What is EVFTA?
The EU-Vietnam Free Trade Agreement (EVFTA) is a new generation FTA between Vietnam and 28 European Union member states.
It is a comprehensive and high-quality agreement which ensures balanced benefits for both Vietnam and the EU, with consideration for the differences in development levels between the two sides.
Upon entering into force, the EVFTA is expected to be a huge boost to Vietnam's exports, helping to diversify markets and exports, particularly agricultural and aquatic products as well as Vietnamese products with competitive advantages.
What does it cover?
The EVFTA is a win-win trade deal with balanced benefits for both Vietnam and the EU which complies with the provisions of the World Trade Organisation (WTO).
The agreement includes 17 chapters, two protocols and several attached memorandums, with main contents covering the following aspects.
Trade in goods
Services, investment liberalisation and e-commerce
Intellectual property rights
The EVFTA also covers other aspects including rules of origin, customs and trade facilitation, sanitary and phytosanitary measures, technical barriers to trade, sustainable development, cooperation and capacity building, and legal-institutional issues.
How much will tariffs be eliminated?
The elimination of tariff barriers will be at the highest level, which will benefit exports of both sides.
After the trade deal takes effect, the EU will eliminate about 85.6% of import tariffs on Vietnamese goods, equivalent to 70.3% of Vietnam’s revenue from exports to the EU.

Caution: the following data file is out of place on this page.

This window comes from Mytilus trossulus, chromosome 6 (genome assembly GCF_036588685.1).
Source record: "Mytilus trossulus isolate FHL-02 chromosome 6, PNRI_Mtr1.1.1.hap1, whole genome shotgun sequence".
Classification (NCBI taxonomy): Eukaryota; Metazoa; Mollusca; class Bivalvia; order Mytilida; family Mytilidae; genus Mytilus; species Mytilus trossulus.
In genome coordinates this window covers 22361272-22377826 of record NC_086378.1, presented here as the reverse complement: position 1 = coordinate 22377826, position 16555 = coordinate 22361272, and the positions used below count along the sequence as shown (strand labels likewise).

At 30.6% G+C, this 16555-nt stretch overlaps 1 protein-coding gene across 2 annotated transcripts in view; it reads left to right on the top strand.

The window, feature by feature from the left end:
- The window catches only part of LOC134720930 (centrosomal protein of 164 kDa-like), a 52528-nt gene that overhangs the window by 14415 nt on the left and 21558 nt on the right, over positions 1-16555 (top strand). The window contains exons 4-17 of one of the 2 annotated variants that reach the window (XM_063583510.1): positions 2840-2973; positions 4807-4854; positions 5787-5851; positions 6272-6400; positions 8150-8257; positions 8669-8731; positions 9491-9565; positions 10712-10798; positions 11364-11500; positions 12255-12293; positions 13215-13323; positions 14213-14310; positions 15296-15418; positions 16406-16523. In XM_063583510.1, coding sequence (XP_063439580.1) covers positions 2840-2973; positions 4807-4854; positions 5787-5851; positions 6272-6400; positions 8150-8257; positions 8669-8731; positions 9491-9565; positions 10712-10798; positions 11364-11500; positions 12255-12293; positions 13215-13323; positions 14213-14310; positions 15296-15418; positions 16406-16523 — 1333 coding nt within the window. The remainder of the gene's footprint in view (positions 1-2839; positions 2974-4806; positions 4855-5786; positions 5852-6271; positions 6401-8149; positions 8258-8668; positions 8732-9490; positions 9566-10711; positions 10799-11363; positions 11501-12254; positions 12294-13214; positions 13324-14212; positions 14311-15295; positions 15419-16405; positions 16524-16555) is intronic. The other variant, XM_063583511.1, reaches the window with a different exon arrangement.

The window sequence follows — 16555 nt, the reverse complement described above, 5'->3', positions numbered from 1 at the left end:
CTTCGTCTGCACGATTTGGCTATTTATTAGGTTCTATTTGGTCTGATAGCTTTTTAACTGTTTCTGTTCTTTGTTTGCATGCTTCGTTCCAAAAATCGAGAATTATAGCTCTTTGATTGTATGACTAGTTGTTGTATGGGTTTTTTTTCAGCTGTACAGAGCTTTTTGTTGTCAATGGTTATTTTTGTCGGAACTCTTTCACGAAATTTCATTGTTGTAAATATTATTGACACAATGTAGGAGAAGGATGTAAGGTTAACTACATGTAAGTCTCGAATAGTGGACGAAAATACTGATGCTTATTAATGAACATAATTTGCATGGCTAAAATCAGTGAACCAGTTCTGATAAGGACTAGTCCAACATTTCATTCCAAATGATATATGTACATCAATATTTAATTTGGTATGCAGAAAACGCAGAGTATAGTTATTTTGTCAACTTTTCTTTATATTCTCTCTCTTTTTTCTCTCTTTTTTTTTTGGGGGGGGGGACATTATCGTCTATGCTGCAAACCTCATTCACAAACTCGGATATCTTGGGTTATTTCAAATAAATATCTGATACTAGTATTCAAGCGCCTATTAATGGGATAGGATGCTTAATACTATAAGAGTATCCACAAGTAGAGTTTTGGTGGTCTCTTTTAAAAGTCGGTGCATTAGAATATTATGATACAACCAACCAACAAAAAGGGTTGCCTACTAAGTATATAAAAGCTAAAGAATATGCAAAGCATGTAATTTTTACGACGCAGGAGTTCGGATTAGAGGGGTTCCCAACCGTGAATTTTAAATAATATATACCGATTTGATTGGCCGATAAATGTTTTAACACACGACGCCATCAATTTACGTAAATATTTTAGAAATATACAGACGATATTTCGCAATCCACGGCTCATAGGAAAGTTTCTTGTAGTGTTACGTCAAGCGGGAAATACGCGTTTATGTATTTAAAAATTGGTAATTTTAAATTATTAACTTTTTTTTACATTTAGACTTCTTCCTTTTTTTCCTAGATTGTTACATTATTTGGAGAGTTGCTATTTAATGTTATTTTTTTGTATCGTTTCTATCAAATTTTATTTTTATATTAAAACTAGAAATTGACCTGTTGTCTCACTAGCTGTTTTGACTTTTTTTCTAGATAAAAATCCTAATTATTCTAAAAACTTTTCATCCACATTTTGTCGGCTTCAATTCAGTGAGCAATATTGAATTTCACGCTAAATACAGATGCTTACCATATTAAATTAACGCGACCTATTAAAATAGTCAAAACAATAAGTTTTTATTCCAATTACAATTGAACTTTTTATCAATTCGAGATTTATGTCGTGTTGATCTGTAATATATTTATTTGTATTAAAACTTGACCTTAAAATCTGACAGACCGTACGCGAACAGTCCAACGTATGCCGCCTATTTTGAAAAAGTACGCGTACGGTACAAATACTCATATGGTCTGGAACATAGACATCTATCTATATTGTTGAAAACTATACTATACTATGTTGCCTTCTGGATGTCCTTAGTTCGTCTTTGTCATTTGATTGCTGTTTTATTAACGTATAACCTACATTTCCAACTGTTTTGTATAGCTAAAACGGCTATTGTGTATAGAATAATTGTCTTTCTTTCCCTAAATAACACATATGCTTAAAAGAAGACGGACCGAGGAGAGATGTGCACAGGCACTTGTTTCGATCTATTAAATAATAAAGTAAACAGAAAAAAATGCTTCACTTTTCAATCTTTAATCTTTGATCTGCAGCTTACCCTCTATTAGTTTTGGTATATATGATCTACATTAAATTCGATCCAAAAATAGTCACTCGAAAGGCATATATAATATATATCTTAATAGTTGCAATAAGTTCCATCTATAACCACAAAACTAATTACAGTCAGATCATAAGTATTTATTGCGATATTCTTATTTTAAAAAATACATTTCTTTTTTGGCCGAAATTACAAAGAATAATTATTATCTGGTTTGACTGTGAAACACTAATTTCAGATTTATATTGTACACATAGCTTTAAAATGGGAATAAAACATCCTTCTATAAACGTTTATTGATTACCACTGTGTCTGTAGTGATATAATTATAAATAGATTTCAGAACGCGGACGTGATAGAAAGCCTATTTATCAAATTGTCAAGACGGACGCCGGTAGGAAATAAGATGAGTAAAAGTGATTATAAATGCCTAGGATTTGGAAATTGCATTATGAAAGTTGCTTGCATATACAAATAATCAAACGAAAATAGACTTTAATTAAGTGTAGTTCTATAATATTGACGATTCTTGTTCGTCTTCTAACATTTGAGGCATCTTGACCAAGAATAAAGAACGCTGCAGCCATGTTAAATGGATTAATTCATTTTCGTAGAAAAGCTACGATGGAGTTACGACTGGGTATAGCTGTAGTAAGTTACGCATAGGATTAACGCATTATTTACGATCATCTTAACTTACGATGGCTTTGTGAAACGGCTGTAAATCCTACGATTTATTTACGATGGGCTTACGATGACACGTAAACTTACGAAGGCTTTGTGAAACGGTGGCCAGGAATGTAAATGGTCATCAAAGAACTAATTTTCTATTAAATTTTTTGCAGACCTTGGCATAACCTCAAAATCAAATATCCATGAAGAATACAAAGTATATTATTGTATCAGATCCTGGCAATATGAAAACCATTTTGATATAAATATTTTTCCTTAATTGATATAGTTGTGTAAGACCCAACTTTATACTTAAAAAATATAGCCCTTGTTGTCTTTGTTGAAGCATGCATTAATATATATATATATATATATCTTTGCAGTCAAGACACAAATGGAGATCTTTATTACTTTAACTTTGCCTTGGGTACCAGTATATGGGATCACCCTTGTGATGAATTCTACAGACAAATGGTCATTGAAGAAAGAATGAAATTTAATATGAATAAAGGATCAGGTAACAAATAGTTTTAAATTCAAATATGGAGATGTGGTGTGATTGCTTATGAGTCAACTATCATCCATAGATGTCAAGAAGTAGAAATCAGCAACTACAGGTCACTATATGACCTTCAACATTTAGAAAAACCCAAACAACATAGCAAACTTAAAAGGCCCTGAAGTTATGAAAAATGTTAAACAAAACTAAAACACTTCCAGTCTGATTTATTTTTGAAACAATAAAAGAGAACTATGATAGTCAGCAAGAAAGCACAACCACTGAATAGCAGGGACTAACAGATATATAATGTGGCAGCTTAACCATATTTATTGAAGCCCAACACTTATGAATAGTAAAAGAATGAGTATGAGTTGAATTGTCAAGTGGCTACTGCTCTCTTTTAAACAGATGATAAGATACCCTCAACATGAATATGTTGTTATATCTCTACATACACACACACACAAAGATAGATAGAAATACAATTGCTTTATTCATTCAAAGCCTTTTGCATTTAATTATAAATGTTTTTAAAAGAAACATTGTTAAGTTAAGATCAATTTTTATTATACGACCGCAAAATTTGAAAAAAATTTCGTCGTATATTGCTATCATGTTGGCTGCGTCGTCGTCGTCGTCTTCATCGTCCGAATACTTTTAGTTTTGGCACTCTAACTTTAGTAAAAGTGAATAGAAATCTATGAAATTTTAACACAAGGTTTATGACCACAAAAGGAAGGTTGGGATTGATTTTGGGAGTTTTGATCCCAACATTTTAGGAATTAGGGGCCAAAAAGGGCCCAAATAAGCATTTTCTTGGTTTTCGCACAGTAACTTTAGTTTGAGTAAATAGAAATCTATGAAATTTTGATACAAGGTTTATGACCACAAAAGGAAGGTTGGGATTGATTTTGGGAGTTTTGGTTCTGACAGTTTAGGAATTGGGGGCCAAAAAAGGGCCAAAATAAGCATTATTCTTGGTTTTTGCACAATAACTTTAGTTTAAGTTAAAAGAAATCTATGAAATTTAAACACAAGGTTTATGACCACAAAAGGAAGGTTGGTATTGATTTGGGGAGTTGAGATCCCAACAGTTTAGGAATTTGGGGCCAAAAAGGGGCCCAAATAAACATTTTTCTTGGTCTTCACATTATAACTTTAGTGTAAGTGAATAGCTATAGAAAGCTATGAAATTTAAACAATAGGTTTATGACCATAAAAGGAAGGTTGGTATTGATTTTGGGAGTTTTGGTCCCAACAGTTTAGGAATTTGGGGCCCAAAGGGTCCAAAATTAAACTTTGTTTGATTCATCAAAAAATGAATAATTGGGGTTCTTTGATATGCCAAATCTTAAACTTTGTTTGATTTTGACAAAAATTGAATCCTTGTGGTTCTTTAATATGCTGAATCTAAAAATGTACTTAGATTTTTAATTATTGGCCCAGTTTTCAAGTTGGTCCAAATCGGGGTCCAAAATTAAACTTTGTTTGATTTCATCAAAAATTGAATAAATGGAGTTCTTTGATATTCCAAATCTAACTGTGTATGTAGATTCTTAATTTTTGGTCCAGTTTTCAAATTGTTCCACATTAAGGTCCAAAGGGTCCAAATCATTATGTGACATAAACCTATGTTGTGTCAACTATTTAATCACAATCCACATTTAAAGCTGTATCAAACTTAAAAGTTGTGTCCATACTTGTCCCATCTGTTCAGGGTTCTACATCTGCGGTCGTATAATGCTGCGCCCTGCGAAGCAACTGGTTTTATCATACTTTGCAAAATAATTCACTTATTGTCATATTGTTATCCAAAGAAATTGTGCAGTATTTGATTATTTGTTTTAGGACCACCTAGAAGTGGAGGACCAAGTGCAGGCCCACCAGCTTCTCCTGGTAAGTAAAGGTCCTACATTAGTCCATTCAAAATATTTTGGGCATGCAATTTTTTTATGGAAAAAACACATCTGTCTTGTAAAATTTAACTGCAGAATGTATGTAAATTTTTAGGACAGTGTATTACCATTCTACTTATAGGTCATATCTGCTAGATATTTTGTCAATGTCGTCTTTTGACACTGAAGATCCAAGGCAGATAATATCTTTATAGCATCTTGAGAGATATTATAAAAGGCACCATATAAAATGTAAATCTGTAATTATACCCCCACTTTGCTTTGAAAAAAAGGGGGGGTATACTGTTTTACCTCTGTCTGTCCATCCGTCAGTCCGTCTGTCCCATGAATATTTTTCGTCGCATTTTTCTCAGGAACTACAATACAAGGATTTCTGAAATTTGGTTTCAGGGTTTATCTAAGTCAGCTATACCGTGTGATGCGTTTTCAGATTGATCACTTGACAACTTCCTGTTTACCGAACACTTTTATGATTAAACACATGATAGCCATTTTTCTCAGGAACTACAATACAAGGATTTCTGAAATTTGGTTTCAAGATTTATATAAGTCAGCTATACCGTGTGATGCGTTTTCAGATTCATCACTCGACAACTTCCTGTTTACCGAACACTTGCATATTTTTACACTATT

Within seven years of the deal taking effect, EU will remove 99.2% of tariffs, equivalent to 99.7% of Vietnam’s revenue from exports to the EU.
Regarding the remaining 0.3% of Vietnam’s export revenue, EU pledged to provide Vietnam with tariff-rate quota, with the import tax rate set at 0% within the quota.
For EU exports, Vietnam committed to truncate 48.5% of tariff lines immediately after the agreement comes into force (accounting for 64.5% of import revenue). After seven years, 91.8% of the tariff lines, equivalent to 97.1% of EU export revenue, will be removed by Vietnam.
After 10 years, about 98.3% of the tariff lines (accounting for 99.8% of import turnover) will be cut. For the remaining 1.7% of the tariff lines, Vietnam will apply tariff-rate quota under WTO commitments or a special roadmap to remove tariffs.
Why is the deal important?
The level of commitment in the EVFTA is the highest level that Vietnam has reached among signed FTAs so far. This is of great importance to Vietnam as only 42% of Vietnam’s exports to the EU enjoy a 0% tax rate under the Generalised Scheme of Preferences (GSP).
In 2018, the EU was the second largest export market of Vietnam
The strong commitments on market opening in the EVFTA will certainly promote Vietnam - EU trade relations, helping to further expand the market for Vietnamese exports.
With the commitments to abolish nearly 100% of import duties as agreed by the two sides, there are huge opportunities to increase the export of Vietnamese products such as garments and textiles, footwear, agricultural and seafood products (including rice, sugar, honey, and vegetables), wood products, and others.